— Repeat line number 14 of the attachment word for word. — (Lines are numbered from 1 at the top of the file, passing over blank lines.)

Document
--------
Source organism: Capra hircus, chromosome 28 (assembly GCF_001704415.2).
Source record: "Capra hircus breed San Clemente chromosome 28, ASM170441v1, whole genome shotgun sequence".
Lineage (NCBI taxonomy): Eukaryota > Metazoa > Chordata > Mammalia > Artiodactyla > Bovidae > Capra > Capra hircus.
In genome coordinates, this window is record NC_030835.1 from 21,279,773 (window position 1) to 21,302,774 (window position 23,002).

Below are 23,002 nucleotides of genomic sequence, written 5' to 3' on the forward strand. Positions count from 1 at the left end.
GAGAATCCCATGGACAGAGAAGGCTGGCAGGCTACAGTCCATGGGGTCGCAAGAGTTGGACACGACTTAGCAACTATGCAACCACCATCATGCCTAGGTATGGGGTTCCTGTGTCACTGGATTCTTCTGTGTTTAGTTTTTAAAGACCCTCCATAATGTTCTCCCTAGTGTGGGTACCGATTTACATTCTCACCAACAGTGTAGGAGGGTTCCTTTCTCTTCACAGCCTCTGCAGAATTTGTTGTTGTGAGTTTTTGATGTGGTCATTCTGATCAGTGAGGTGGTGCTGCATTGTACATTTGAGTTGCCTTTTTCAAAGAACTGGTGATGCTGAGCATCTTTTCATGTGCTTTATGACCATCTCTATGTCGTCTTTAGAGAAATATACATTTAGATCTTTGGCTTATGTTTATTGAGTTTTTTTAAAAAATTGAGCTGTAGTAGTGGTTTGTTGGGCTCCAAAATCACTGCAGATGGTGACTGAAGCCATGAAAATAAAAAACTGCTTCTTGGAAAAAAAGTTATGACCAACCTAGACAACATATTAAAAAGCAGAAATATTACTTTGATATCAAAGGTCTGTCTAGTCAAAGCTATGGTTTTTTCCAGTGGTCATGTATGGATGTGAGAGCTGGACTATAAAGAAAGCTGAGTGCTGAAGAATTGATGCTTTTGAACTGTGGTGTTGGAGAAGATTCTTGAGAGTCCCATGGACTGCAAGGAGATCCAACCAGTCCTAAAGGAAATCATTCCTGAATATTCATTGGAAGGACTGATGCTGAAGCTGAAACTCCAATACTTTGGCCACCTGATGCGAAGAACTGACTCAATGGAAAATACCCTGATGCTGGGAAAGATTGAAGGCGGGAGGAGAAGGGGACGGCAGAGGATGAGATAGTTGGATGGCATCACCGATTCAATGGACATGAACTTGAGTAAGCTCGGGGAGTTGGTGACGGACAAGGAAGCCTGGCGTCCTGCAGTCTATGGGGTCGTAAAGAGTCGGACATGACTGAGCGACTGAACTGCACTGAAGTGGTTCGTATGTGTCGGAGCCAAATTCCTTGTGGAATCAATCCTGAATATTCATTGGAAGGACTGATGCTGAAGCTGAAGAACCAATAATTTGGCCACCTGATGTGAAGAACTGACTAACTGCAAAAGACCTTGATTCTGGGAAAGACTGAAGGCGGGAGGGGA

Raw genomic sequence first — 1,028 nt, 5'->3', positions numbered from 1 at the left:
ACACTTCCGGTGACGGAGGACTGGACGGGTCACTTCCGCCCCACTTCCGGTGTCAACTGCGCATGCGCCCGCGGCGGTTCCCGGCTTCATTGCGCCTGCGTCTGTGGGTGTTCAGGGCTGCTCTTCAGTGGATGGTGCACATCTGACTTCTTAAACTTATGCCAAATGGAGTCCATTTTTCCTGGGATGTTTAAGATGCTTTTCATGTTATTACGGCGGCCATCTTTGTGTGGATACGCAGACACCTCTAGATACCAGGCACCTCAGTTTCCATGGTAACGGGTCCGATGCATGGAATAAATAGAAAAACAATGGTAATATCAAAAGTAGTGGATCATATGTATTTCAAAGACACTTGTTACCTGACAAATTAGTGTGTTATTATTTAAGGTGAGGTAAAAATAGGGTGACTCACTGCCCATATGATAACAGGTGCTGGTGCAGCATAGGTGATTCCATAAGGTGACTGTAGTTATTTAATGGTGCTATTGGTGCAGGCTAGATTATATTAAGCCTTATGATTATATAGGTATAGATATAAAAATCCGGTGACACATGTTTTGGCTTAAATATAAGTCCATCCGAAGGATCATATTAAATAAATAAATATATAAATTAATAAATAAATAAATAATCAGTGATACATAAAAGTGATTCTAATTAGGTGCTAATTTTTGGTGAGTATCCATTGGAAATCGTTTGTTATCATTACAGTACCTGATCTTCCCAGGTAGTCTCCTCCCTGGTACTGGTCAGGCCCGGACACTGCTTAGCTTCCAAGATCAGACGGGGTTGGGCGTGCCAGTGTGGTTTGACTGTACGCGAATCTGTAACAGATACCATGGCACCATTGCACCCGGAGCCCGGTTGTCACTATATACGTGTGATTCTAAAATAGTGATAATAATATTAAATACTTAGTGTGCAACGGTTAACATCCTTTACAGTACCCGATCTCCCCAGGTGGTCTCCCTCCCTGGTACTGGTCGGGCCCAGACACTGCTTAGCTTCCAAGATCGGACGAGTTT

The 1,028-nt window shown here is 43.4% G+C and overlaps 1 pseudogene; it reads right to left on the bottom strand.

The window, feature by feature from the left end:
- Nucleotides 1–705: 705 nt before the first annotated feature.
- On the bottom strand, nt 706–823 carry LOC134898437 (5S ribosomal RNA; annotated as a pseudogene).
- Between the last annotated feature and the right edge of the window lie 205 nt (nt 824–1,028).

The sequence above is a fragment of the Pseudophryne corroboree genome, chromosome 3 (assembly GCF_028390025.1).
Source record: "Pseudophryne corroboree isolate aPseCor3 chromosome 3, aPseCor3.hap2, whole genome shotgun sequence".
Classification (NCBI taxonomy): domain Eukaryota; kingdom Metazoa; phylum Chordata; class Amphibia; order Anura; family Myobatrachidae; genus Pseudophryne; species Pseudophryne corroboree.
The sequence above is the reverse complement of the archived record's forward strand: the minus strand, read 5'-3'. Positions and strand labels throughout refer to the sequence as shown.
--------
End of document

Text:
The sequence above is a fragment of the Pseudophryne corroboree genome, chromosome 3 (assembly GCF_028390025.1).